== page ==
Saturday 16 April 2016

Chip in brain helps paralysed man move

US quadriplegic regains partial use of hand as implant sends brain signals to PC for decoding
The Straits Times, 15 Apr 2016

NEW YORK • Six years after being paralysed from the chest down, an American man can use his right hand to stir coffee and swipe a credit card, a ground-breaking study reported on Wednesday.

The unprecedented feat was made possible by using computer software to replace the damaged spinal cord as the communication highway between Mr Ian Burkhart's brain and his hand muscles.

"This is the first time that a completely paralysed person has regained movement just by using their own thoughts," said researcher Chad Bouton of the Feinstein Institute for Medical Research in Manhasset, New York.

Mr Burkhart, a 24-year-old from Ohio, has a pea-sized chip in his head that reads his brain signals, which are then deciphered by a computer and rerouted to his hand, wrist and finger muscles.

The muscles receive their instructions from an electrode sleeve worn on his right forearm - now, Mr Burkhart can also use them to swipe a credit card, pick up a spoon, hold a telephone to his ear and play the chords on a guitar video game.

The United States-based researchers hope their work, still in an early phase, will one day help paralysed people feed and dress themselves.

Mr Burkhart broke his neck during a holiday diving accident when he was 19 and was left quadriplegic - meaning his arms and legs are paralysed.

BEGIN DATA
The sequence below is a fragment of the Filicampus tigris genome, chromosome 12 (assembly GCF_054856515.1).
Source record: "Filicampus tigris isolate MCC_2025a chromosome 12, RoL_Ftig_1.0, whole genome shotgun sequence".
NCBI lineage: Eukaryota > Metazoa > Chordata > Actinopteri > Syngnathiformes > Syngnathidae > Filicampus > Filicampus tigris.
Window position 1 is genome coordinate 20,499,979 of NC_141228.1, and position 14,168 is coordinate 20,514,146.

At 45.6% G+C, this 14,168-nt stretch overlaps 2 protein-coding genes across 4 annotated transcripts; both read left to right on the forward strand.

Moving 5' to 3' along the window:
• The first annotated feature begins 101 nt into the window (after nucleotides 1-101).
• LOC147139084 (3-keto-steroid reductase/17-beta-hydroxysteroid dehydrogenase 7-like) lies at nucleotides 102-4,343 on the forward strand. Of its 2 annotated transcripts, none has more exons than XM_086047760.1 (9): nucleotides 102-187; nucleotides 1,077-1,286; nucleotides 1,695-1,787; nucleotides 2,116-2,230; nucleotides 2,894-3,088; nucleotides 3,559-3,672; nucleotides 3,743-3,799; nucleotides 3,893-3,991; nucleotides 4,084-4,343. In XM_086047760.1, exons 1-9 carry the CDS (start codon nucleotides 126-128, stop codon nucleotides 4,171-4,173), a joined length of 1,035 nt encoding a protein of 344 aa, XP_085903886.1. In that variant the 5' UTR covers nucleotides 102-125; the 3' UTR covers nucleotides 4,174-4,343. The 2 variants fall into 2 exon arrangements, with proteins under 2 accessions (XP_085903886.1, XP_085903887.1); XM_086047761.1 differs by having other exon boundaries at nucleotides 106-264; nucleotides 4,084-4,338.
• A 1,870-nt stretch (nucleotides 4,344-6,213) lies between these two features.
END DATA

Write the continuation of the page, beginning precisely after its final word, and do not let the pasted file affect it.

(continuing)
"Doctors told me I'd broken my neck and, most likely, I'd be able to move my shoulders around, but nothing else for the rest of my life," he told journalists at a teleconference ahead of the report's release.

He was left paralysed from the chest down, but still has some movement in his shoulders and biceps.

He volunteered for the trial, he said, because he wanted to help people like himself regain their independence.

"Just not being able to use your hands does limit you quite a bit," he said. "I have to rely on other people for things."

He underwent surgery to have the chip implanted in the brain's motor cortex area, which controls movement.

The chip was attached on top of the skull to a "connector" linking it to a computer, which Mr Burkhart "trained" to read his mind and decode which movements he wanted to execute.

"When we first hooked everything up... it was a big shot," he recounted. "I hadn't moved in about 31/2 years at that point."

"Now, it's something that's just so fluid, it's kind of like it was before I had my injury," he said.

The new technology is not a cure for paralysis: Mr Burkhart could use his hand only when connected to computers in the lab, and the researchers said there was much work to do before the system could provide significant mobile independence.

They hope to improve the technology to help not only people with spinal cord injuries, but also those who had suffered a stroke or a traumatic brain injury.


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